The film’s popularity appears to have surprised this canny exhibitor, who changed his exhibition strategy in the second week of the film’s run. His decision to run the film for a second week already demonstrated that he identified unusual interest in it, but for the second week, he integrated it into his regular 3pm, 6:45 and 9pm schedule. Predicting that the programme would “undoubtedly prove to be one of the most popular ever set before a Dublin audience,” the Freeman’s Journal reported that the “film has been reproduced at the Rotunda on the overwhelming and pressing requests of patrons, and that the management only justified itself in complying with the enormous demand was thoroughly testified by the approval shown” (“Rotunda Pictures”).
The film was produced by the General Film Agency (later, the General Film Supply), a company run by Norman Whitten that seems to have some relationship with a London-based company of the same name. English-born, Whitten had worked with British film pioneer Cecil Hepworth in the early 1900s but moved to Ireland in the early 1910s. In 1917, he would found Irish Events, the first Irish newsreel, before also shooting such fiction films as the bilingual life of St. Patrick Aimsir Padraig/In the Days of St. Patrick (1920). One of Ireland’s most successful film producers of this period, he showed a remarkable ability to understand Irish cinema audiences. In 1913, he began advertising his services as a producer of advertising films and local topicals (films of local events). Whether he was commissioned to make the pilgrimage film or initiated the project himself is not clear, but he certainly had considerable cooperation from the pilgrimage organizers.
The Dublin papers were almost universally positive in their reviews of the film. Although also positive, the Daily Express’ review is notable for the writer’s attempts to draw a distinction between what we would now see as fiction and documentary (at least of a kind):
Pictures recording actual events which are unembarrassed are usually never so effective as those which are produced after continual experiment This however, does not apply to the same extent as regards the present pictures as it might in the case of other pictures. The climatic conditions at Lourdes are pre-eminently suitable for the cinematograph, and without exception the various events, which the pictures pourtray are shown with marked clearness and distinctness (“Lourdes Pictures at the Rotunda”).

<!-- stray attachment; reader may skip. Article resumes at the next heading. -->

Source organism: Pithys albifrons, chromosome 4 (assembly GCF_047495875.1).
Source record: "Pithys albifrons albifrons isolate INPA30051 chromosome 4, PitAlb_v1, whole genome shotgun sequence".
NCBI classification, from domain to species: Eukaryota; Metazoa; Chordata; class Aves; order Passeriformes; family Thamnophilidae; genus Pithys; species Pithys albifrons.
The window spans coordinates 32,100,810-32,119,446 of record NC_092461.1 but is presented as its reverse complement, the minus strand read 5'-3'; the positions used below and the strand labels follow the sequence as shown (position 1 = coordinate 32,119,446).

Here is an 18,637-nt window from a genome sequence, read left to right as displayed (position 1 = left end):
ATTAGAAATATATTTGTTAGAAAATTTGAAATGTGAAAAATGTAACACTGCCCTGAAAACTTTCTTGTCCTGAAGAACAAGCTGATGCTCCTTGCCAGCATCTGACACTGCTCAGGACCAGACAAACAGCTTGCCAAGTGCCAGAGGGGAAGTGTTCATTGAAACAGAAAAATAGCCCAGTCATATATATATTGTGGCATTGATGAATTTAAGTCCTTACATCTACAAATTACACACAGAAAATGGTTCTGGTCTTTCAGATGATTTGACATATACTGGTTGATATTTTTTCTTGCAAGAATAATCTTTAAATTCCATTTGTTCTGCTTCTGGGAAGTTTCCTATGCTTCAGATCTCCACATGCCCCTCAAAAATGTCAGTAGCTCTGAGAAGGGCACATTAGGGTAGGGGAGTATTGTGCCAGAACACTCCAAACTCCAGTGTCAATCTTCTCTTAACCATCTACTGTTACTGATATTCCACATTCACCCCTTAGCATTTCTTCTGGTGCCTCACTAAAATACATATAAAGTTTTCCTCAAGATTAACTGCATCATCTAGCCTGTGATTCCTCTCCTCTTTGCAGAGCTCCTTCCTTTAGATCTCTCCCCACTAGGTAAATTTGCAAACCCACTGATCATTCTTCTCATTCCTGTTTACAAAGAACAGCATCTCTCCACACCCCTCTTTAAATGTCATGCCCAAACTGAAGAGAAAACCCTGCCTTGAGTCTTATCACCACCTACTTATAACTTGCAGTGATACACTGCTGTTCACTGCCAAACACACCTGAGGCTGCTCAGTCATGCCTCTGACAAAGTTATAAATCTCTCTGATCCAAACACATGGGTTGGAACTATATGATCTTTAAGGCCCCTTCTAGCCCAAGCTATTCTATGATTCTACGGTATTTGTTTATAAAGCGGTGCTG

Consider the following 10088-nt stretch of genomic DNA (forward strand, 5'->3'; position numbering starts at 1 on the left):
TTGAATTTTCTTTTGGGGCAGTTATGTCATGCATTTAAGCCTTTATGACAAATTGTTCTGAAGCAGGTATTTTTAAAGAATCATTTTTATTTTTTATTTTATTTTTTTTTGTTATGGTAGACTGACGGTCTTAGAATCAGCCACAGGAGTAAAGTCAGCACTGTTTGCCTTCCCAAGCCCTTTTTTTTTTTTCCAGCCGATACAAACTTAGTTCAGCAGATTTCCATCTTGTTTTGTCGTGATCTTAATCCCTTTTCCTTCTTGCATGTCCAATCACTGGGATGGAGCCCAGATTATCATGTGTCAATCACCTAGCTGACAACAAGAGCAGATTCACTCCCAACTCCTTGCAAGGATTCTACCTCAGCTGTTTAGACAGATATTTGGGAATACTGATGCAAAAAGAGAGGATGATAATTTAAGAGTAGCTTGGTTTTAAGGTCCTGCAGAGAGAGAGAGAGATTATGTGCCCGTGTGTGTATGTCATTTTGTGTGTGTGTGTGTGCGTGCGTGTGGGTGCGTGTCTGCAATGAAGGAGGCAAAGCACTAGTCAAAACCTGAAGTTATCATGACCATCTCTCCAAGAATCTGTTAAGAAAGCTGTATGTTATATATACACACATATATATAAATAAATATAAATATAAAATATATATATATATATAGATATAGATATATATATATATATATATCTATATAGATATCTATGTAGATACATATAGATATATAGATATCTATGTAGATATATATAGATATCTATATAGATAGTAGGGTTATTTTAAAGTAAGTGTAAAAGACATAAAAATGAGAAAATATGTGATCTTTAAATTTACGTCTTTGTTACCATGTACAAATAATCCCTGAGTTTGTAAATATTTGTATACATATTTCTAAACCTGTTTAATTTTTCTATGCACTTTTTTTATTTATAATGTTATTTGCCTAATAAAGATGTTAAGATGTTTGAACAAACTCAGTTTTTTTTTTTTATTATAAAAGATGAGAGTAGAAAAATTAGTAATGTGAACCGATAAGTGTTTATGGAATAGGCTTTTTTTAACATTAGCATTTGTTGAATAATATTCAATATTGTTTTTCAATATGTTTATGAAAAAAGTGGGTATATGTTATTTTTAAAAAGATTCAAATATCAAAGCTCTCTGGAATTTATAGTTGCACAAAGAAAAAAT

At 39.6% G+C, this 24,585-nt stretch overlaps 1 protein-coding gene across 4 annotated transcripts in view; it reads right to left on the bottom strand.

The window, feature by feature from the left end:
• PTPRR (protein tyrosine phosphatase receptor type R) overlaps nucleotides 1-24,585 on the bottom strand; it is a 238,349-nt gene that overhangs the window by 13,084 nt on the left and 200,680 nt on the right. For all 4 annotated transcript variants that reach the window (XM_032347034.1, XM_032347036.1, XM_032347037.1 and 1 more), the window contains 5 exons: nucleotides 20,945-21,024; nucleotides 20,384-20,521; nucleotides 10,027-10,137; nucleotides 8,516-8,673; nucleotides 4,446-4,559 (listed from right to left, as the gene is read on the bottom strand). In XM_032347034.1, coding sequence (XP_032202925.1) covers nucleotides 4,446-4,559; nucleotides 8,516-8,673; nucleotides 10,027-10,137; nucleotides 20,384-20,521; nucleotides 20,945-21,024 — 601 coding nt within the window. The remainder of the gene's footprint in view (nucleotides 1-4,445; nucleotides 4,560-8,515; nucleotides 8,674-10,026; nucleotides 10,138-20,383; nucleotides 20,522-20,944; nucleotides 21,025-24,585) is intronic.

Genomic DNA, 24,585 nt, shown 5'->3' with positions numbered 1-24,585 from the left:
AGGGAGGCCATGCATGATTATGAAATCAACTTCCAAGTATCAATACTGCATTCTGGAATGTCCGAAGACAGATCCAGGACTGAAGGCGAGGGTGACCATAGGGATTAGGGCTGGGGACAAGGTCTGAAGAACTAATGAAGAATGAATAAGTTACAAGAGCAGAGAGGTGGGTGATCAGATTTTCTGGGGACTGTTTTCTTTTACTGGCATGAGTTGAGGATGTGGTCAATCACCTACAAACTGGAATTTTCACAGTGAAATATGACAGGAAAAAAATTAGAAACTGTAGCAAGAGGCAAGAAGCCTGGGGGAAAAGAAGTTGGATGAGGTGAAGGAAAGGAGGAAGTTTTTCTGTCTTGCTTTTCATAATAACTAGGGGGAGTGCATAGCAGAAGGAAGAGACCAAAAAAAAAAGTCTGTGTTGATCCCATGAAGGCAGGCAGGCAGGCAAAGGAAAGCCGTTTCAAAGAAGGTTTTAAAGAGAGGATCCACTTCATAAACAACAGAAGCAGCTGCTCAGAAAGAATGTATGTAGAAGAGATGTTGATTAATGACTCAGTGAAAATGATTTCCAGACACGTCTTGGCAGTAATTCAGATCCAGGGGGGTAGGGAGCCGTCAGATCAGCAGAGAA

The pilgrimage film was not as bad as the writer had experienced other factual film to be, but s/he clearly preferred fictional films, or at least films that allowed rehearsal of some kind. The discussion of climatic conditions was one often aired when anyone tried to explain why so few films were made in Ireland or why those that were made featured relatively poor cinematography.
The one piece of criticism made in relation to the film concerned the choice of musical accompaniment at the Rotunda. The Dublin Evening Mail‘s “Music and Drama” columnist commented at length on film music, arguing that “semi-neutral music is the most effective,” explaining that by this s/he meant “that the selections should be broadly in sympathy with the general character of the film” (“Music and the Drama.”). Exemplary of this was Sackville Picture House musical director Jack Larchet’s recent “dignified” selection of Mendelssohn’s Trio in D Minor and Shubert’s Unfinished Symphony to accompany Hamlet (Hepworth, 1913), featuring theatre star Johnston Forbes-Robertson. By contrast s/he found the accompaniment of the pilgrimage film at the Rotunda by the elsewhere much praised Irish Ladies’ String Orchestra, under the direction of May Murphy, “not only inappropriate but it was badly played. Gounod’s ‘Ave Maria’ was suitable enough if it had been well rehearsed, but Stephen Adam’s ‘Holy City’ and ‘The Star of Bethlehem’ are not sacred songs in the real sense of the word” (ibid). This kind of criticism, however, is indicative that picture houses would increasingly be held to the highest standards of entertainment.
“Home Again: Pilgrims Back in Ireland.” Irish Independent 20 Sep. 1913: 5.
“Lourdes Pictures.” Evening Herald 4 Oct. 1913: 6.
“Lourdes Pictures at the Rotunda.” Daily Express 4 Oct. 1913: 10.
“Lourdes Pilgrimage.” Irish Times 8 Oct. 1913: 4.
“Lourdes Pilgrims: 2,300 Irish Folk Will Travel.” Irish Independent 6 Sep. 1913: 6.
“Miracle at Lourdes: Girl from Killaloe Cured.” Evening Herald 13 Sep. 1913: 2.
“Music and the Drama.” Dublin Evening Mail 13 Oct. 1913: 7.
“A Pilgrimage in Picture.” Irish Times 4 Oct. 1913: 5.
“Rotunda Living Pictures.” Irish Times 14 Oct. 1913: 5.
“Rotunda Pictures.” Dublin Evening Mail 11 Oct. 1913: 7.
“Rotunda Pictures.” Freeman’s Journal 14 Oct. 1913: 9.